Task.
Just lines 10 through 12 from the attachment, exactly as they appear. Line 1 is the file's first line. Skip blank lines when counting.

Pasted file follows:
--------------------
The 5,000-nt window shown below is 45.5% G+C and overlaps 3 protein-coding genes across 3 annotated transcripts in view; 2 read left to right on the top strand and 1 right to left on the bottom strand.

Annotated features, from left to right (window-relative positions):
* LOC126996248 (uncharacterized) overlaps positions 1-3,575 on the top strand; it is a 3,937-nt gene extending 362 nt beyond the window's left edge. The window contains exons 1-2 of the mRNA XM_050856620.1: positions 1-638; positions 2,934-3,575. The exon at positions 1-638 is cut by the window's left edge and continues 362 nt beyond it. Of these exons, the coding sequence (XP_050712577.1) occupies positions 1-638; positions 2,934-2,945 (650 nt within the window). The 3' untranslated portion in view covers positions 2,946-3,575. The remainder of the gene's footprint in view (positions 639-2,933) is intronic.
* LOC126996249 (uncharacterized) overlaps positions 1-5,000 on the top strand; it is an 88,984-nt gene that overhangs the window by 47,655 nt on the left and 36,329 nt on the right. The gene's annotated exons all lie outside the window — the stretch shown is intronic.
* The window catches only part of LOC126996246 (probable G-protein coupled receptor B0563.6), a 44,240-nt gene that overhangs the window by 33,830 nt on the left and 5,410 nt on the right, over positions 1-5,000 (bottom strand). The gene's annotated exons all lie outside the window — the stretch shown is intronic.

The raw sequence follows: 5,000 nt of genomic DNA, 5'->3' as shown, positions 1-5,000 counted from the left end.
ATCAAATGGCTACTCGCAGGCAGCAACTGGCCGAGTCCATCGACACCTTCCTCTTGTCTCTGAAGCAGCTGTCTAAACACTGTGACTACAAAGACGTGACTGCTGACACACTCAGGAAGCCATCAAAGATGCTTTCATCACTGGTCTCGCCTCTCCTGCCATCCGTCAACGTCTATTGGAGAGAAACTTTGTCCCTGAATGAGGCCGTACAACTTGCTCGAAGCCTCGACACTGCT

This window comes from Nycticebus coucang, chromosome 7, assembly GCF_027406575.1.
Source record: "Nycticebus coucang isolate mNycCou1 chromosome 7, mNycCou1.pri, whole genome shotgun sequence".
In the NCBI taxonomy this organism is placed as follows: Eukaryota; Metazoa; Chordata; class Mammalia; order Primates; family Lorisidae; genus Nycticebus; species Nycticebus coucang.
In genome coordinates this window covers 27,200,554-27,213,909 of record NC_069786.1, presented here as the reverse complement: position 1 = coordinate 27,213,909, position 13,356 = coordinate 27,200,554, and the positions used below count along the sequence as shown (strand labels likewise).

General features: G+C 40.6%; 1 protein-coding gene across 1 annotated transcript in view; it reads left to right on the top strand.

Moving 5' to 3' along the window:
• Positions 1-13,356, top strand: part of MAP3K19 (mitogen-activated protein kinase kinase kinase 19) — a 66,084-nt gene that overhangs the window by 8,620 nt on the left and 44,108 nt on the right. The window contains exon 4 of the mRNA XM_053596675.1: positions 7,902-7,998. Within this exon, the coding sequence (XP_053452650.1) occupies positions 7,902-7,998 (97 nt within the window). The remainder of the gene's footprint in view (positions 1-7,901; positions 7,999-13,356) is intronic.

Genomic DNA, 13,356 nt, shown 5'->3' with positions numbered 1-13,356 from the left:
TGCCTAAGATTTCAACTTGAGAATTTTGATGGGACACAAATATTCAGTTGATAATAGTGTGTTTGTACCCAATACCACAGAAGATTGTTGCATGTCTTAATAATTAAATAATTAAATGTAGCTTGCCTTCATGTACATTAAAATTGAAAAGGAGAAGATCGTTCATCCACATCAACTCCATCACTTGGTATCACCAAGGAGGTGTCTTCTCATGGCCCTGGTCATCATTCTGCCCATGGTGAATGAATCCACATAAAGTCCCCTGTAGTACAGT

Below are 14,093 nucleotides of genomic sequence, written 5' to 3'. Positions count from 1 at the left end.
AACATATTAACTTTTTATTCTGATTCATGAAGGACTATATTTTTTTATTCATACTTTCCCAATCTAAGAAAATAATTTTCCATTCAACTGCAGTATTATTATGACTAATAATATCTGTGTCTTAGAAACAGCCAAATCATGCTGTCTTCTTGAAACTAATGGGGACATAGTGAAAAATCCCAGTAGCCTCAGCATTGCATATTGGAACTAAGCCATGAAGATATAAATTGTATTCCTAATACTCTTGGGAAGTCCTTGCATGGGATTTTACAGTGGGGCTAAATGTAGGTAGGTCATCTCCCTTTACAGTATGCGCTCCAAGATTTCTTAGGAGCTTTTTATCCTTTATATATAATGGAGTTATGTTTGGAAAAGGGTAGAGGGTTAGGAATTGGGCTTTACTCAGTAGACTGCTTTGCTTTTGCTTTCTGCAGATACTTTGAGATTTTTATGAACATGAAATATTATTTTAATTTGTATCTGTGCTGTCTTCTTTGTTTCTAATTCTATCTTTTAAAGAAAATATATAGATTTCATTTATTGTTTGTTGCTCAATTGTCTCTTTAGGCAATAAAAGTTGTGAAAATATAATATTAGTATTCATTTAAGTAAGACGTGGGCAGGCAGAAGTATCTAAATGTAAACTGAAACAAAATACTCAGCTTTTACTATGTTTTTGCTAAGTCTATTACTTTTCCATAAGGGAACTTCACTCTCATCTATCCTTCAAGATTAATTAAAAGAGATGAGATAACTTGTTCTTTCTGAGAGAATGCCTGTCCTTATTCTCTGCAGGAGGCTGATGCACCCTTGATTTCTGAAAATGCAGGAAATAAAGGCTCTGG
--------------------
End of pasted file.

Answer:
In the NCBI taxonomy this organism is placed as follows: Eukaryota; Metazoa; Chordata; class Mammalia; order Primates; family Lorisidae; genus Nycticebus; species Nycticebus coucang.
In genome coordinates this window covers 27,200,554-27,213,909 of record NC_069786.1, presented here as the reverse complement: position 1 = coordinate 27,213,909, position 13,356 = coordinate 27,200,554, and the positions used below count along the sequence as shown (strand labels likewise).

General features: G+C 40.6%; 1 protein-coding gene across 1 annotated transcript in view; it reads left to right on the top strand.